It didn’t take long to realize that there was a gap in the system, when former intelligence officer Amihai Neiderman’s partner was manually reviewing thousands of medical records, in search of the one she needed for her research. “The unit in which I used to serve has so much data coming in that we have to rely on automation. Otherwise, we will drown. Everyone learns programming to automate their work. So, I told my wife, it seems to me that your manual work here is something we need to fix,” Neiderman recalled in his recent interview with AIMed.
After gaining approval from the hospital for access to their electronic medical records (EMRs), Neiderman worked out a quick Natural Language Processing (NLP) solution to go through all the medical data to assist his partner with her research work. Almost immediately, Neiderman saw a door had opened for him. With the help of a close friend, a fellow intelligence officer with a computational linguistic background, the duo started what is today known as Nym Health.
Autonomous Medical Coding
Neiderman and his co-founder are both avid problem solvers, so they would not settle on a solution which tries to solve anything but the biggest challenge. That’s why Nym Health targets medical coding, an area that is labor-intensive and poses a huge hurdle to the present-day US healthcare space, as it is the only way hospitals can get reimbursed for treatments. Unlike a traditional artificial intelligence (AI)-machine/ deep learning-driven approach, which succumbs to a lack of transparency and inaccuracy, Nym Health focuses on the use of Natural Language Understanding (NLU) for their solution.
NLU is an evolution of NLP. It is armed with medical knowledge and instead of processing a text, it works to understand it. “This is what computational linguistics does. It mimics what goes on in the brain when one is reading. While reading, we make sense of every single word and sentence, trying to build a narrative. Nym does the same,” Neiderman explained. After understanding the text of a meeting between patient and physician, the medical narrative is then reconstructed to extract insights, before the doctor’s notes are finally assigned with medical codes for billing. For image-based data, the team will concentrate on the physicians’ notes or research papers to interpret the images.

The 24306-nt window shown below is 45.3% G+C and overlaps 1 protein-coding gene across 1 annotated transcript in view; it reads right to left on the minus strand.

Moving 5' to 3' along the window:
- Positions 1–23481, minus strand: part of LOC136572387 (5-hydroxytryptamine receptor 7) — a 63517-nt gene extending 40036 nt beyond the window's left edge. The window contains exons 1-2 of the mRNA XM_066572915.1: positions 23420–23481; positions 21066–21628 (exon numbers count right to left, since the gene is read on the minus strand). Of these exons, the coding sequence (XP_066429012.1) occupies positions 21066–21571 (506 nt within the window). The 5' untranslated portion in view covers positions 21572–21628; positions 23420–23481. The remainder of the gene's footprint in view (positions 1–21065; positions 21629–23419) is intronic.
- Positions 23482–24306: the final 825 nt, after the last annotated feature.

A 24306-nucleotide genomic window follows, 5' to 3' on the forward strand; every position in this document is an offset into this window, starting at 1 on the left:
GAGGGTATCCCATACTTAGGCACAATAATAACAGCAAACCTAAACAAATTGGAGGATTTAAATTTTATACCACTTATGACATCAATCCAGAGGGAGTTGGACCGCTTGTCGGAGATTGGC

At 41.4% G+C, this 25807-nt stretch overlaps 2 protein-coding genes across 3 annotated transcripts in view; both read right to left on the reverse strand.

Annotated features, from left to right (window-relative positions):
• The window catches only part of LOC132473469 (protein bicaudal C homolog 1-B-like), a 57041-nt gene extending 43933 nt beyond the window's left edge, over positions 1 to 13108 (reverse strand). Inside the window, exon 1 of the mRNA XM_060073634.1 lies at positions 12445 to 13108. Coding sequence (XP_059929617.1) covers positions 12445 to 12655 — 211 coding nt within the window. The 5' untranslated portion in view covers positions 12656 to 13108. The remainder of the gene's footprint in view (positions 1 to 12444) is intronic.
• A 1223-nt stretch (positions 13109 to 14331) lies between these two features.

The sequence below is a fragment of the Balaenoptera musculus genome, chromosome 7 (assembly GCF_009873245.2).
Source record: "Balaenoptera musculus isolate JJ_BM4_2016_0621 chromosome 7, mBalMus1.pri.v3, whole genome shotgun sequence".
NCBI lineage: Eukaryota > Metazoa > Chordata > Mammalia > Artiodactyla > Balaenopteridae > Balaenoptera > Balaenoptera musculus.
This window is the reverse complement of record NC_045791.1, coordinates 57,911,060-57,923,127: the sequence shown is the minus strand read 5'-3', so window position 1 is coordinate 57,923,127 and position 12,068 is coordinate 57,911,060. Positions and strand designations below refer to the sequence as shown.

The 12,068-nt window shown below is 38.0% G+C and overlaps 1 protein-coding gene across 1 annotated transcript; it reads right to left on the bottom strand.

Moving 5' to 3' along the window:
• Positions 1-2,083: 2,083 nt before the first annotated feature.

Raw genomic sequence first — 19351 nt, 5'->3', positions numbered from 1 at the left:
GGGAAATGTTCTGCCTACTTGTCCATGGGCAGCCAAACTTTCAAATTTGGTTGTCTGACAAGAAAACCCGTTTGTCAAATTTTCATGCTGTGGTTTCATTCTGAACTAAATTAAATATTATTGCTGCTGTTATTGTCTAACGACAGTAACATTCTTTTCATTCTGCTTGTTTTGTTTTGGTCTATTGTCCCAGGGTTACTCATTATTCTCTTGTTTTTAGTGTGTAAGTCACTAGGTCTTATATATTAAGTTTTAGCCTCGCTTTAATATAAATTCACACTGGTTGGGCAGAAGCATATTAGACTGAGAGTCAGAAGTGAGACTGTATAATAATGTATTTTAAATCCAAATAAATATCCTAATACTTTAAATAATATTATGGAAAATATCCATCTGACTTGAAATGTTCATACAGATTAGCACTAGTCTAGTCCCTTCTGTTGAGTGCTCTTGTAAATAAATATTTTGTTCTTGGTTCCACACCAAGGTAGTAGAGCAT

Neiderman admitted that understanding physicians’ interpretations and trying to understand the narrative of the interaction is what the company spends its days on. Nym Health has hired a group of computational linguists and physicians with computer science backgrounds to handle jargon, clinical information, and decisions that are embedded within the text.
Developing White Box AI
This June, Nym Health raised $6-million in seed funding led by Bessemer Venture Partners. Two weeks later, the company announced its partnership with HealthChannels, one of the largest providers of medical scribes and coders in the US, to develop autonomous clinical coding software, which provides an explanation for its billing rationale and creates an audit trail for reimbursement. Neiderman said Nym Health is very lucky to establish this collaboration, which is not just built on trust, but also a channel to showcase what they are able to achieve.
According to Neiderman, presently there is a person sitting next to a physician to take down notes, to save physicians’ time spent in front of the computer. There are about 50 million encounters of such human-centric tasks taking place per day. If the medical institution is keen on increasing its efficiency, they will have to hire thousands of coders to take over the responsibilities. With Nym Health, the entire pipeline will be automated with autonomous coding. This will promote a rapid scaling of businesses.
In the long run, Neiderman expressed his interest in the creation of “explainable AI.” He said the system used by Nym Health explains all the processes and reasoning behind the codes provided – something that traditional NLP technologies are unable to do. So, the solution is spared from the transparency concern that surrounds many AI solutions today. “We are very open, we wish to form new partnerships with research centers or other tech companies, where we can further utilize our technologies,” Neiderman added.